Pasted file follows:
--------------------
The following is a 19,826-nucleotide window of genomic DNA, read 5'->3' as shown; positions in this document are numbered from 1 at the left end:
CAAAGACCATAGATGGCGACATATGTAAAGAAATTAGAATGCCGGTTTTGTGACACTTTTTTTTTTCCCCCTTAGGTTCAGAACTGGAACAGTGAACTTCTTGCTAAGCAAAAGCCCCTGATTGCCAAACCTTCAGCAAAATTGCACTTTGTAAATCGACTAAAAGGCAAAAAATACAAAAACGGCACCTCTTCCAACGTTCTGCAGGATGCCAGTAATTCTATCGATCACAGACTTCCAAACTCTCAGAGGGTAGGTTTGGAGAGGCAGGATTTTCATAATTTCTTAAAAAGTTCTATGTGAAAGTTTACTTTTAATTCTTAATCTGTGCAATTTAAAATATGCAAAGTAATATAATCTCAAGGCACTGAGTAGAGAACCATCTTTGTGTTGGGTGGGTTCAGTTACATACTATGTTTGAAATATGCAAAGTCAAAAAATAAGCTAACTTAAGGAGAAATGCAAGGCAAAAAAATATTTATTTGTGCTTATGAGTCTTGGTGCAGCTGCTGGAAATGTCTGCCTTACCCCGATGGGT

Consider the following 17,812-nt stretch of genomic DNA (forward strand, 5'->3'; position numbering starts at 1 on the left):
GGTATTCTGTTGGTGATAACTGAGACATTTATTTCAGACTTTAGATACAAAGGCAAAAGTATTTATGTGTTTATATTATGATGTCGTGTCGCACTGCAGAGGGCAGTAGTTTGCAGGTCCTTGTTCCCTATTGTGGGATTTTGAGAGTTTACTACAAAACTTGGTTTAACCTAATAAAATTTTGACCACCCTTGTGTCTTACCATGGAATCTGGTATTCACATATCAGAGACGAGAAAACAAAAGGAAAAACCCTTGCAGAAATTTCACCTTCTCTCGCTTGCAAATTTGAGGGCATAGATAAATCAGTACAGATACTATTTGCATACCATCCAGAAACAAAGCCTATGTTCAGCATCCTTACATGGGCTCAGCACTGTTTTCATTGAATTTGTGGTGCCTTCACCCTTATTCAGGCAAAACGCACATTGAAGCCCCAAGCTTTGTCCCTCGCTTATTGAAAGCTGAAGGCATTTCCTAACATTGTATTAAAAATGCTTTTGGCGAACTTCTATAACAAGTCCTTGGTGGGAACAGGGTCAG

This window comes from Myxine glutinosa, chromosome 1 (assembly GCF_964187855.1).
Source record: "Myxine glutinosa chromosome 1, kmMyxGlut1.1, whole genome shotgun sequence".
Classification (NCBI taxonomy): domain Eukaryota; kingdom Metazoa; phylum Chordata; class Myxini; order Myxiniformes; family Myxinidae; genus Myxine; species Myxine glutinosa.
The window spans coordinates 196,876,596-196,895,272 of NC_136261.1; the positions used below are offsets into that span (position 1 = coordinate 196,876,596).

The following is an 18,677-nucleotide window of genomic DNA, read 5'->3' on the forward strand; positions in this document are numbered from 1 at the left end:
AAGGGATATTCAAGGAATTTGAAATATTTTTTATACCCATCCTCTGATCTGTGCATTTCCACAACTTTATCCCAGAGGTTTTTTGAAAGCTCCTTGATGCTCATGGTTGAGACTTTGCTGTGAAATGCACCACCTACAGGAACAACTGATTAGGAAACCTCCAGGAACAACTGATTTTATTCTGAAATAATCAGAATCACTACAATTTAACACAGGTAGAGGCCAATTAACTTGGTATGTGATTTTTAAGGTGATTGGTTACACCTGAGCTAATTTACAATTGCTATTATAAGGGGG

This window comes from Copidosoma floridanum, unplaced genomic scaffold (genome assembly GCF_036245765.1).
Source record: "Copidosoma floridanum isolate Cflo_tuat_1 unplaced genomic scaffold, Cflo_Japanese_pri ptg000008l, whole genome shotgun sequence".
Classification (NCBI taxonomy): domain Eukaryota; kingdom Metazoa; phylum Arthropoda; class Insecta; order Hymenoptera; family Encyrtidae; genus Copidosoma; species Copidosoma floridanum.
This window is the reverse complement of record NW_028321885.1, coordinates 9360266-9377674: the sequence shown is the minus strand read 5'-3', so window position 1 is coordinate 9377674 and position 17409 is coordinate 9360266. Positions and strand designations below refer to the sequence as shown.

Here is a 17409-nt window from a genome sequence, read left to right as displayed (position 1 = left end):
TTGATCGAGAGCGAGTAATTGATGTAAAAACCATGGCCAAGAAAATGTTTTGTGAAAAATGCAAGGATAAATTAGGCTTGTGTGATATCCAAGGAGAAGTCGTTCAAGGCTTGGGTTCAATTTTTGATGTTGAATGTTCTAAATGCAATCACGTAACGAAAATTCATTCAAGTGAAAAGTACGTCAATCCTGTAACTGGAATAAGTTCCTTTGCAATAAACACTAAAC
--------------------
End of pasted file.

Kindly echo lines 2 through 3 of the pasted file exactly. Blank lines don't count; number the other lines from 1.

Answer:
CAAAGACCATAGATGGCGACATATGTAAAGAAATTAGAATGCCGGTTTTGTGACACTTTTTTTTTTCCCCCTTAGGTTCAGAACTGGAACAGTGAACTTCTTGCTAAGCAAAAGCCCCTGATTGCCAAACCTTCAGCAAAATTGCACTTTGTAAATCGACTAAAAGGCAAAAAATACAAAAACGGCACCTCTTCCAACGTTCTGCAGGATGCCAGTAATTCTATCGATCACAGACTTCCAAACTCTCAGAGGGTAGGTTTGGAGAGGCAGGATTTTCATAATTTCTTAAAAAGTTCTATGTGAAAGTTTACTTTTAATTCTTAATCTGTGCAATTTAAAATATGCAAAGTAATATAATCTCAAGGCACTGAGTAGAGAACCATCTTTGTGTTGGGTGGGTTCAGTTACATACTATGTTTGAAATATGCAAAGTCAAAAAATAAGCTAACTTAAGGAGAAATGCAAGGCAAAAAAATATTTATTTGTGCTTATGAGTCTTGGTGCAGCTGCTGGAAATGTCTGCCTTACCCCGATGGGT

Consider the following 17,812-nt stretch of genomic DNA (forward strand, 5'->3'; position numbering starts at 1 on the left):